- Compare the assembly tolerance (via max and min conditions) to the limits established in step 2.
- Iterate on individual component tolerances until you find a solution.
First build your tolerance stack equation to represent how the dimensions sum in the assembly. In this case we can construct a stack equation that sums the radial dimensions of the components and the diameter of the o-ring and computes the static o-ring compression, X.
Then establish dimensional targets for the entire stack-up (ie: what conditions satisfy the tolerance equation). In our case, we first need to compute the target limits on o-ring compression in order for the seal to function (shown below as Xmin and Xmax).
Now simply plug the mean value of each dimension into your stack equation to compute the nominal o-ring compression. Then calculate the standard deviation and variance for each dimension in the stack based on the tolerance for each dimension. Recall that we are assuming that the manufacturing process is capable of delivering 99.7%, or three standard deviations, of units within the specified tolerance. The variance is the square of this standard deviation. These values are shown in the table below, along with the minimum and maximum condition of each dimension.
Now you can compute the assembly standard deviation by summing the variances of the individual dimensions and then take the square root of the sum of variances. With the standard deviation in hand, you can convert back to a plus/minus tolerance at the assembly stack level by multiplying by 3 (unwinding our ±3σ assumption). Results for the assembly are shown below along with min and max conditions for o-ring compression based on the computed assembly tolerance.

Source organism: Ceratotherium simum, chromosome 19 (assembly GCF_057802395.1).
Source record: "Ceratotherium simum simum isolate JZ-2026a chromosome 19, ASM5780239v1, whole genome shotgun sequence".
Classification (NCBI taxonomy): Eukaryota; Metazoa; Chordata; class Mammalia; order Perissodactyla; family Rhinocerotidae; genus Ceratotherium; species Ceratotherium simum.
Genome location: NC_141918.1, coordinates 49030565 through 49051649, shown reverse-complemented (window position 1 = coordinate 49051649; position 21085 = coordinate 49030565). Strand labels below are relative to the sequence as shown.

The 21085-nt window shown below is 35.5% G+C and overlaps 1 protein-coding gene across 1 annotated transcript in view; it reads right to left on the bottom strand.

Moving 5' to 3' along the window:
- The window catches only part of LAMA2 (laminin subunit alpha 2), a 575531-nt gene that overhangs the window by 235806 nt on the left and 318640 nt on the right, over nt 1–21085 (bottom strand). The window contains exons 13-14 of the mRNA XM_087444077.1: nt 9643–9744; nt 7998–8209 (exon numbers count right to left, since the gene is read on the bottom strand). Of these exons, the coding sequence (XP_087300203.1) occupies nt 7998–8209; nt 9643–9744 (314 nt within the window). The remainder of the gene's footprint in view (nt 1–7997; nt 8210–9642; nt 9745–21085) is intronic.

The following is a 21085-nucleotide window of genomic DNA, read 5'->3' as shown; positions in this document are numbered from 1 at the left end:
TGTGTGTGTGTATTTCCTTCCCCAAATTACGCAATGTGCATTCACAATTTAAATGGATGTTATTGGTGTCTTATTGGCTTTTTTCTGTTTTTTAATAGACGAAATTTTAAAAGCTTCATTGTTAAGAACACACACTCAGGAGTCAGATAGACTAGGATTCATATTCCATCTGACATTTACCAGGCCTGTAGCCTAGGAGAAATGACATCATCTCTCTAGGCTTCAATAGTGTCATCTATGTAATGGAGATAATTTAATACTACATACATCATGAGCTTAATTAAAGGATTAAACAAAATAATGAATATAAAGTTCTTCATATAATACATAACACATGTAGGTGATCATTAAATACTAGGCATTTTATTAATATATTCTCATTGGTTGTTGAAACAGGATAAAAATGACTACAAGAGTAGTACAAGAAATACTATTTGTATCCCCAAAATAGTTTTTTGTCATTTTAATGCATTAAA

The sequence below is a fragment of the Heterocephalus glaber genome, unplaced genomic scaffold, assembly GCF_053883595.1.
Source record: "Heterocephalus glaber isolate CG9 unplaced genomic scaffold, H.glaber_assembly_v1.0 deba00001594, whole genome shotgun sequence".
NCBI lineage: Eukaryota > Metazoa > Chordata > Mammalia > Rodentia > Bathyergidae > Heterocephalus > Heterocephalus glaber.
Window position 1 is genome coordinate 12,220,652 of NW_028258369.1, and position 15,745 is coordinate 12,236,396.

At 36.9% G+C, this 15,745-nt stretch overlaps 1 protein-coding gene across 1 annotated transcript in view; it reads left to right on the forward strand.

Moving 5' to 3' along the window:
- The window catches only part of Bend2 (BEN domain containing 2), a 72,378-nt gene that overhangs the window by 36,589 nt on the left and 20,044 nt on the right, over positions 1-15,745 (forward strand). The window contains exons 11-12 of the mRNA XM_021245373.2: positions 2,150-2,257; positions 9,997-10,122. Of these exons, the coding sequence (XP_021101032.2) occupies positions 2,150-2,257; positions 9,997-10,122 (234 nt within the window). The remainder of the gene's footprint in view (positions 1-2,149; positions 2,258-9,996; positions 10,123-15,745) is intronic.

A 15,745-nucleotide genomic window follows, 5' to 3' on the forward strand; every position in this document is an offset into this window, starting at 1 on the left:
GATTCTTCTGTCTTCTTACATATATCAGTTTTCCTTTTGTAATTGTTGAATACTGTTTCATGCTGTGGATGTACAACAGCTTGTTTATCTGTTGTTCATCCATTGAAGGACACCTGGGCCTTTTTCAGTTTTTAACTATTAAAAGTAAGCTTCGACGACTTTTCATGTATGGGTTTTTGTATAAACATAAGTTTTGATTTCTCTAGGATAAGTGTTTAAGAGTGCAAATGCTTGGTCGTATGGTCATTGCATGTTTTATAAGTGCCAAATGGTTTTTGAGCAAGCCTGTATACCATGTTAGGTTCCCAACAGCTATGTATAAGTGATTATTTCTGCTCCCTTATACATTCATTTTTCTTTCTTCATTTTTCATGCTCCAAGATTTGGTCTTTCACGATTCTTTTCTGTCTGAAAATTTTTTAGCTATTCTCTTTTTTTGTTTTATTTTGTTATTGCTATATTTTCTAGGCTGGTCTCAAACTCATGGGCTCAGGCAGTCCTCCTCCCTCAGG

Now you can compare the minimum and maximum conditions for o-ring compression to the target specification for the stack-up that we computed in step 2. Recall Xmin (based on 10% compression) is 0.007”, which is above the calculated minimum condition of 0.0056” based on our RSS assembly tolerance. Xmax is 0.021”, which is below the calculated maximum condition of 0.0224” for the assembly. Based on these individual component tolerances, its safe to conclude the assembly tolerance is not sufficient to ensure that 99.7% of units will have a functional seal.
If however, we tighten the piston radius tolerance up from ±0.005” to ±0.0015” and recalculate the assembly tolerances...
...you can see that the o-ring compression now falls just barely within the target spec! With RSS tolerance analysis it’s simple to iterate dimensional tolerances until assembly performance is within the target specification.